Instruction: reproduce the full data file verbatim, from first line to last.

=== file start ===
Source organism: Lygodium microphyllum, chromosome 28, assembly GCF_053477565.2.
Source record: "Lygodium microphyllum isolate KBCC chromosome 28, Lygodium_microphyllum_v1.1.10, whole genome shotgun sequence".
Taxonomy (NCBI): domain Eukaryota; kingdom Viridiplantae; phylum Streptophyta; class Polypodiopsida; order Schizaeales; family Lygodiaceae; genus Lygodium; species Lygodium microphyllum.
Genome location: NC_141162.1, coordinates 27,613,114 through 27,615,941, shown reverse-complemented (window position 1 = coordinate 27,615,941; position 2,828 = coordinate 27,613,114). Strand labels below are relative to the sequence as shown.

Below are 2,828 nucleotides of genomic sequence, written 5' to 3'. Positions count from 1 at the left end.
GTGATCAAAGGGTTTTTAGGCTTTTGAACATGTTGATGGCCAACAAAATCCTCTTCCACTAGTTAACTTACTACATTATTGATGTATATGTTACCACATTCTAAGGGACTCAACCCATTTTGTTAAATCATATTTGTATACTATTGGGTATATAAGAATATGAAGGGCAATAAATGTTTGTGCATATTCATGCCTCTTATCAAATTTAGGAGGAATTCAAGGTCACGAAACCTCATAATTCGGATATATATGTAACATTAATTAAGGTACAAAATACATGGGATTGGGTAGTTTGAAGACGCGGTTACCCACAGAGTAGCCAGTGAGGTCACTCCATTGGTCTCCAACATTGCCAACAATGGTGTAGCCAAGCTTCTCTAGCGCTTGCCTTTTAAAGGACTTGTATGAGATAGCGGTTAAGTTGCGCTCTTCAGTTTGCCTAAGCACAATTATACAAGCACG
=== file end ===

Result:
Source organism: Lygodium microphyllum, chromosome 28, assembly GCF_053477565.2.
Source record: "Lygodium microphyllum isolate KBCC chromosome 28, Lygodium_microphyllum_v1.1.10, whole genome shotgun sequence".
Taxonomy (NCBI): domain Eukaryota; kingdom Viridiplantae; phylum Streptophyta; class Polypodiopsida; order Schizaeales; family Lygodiaceae; genus Lygodium; species Lygodium microphyllum.
Genome location: NC_141162.1, coordinates 27,613,114 through 27,615,941, shown reverse-complemented (window position 1 = coordinate 27,615,941; position 2,828 = coordinate 27,613,114). Strand labels below are relative to the sequence as shown.

Below are 2,828 nucleotides of genomic sequence, written 5' to 3'. Positions count from 1 at the left end.
GTGATCAAAGGGTTTTTAGGCTTTTGAACATGTTGATGGCCAACAAAATCCTCTTCCACTAGTTAACTTACTACATTATTGATGTATATGTTACCACATTCTAAGGGACTCAACCCATTTTGTTAAATCATATTTGTATACTATTGGGTATATAAGAATATGAAGGGCAATAAATGTTTGTGCATATTCATGCCTCTTATCAAATTTAGGAGGAATTCAAGGTCACGAAACCTCATAATTCGGATATATATGTAACATTAATTAAGGTACAAAATACATGGGATTGGGTAGTTTGAAGACGCGGTTACCCACAGAGTAGCCAGTGAGGTCACTCCATTGGTCTCCAACATTGCCAACAATGGTGTAGCCAAGCTTCTCTAGCGCTTGCCTTTTAAAGGACTTGTATGAGATAGCGGTTAAGTTGCGCTCTTCAGTTTGCCTAAGCACAATTATACAAGCACG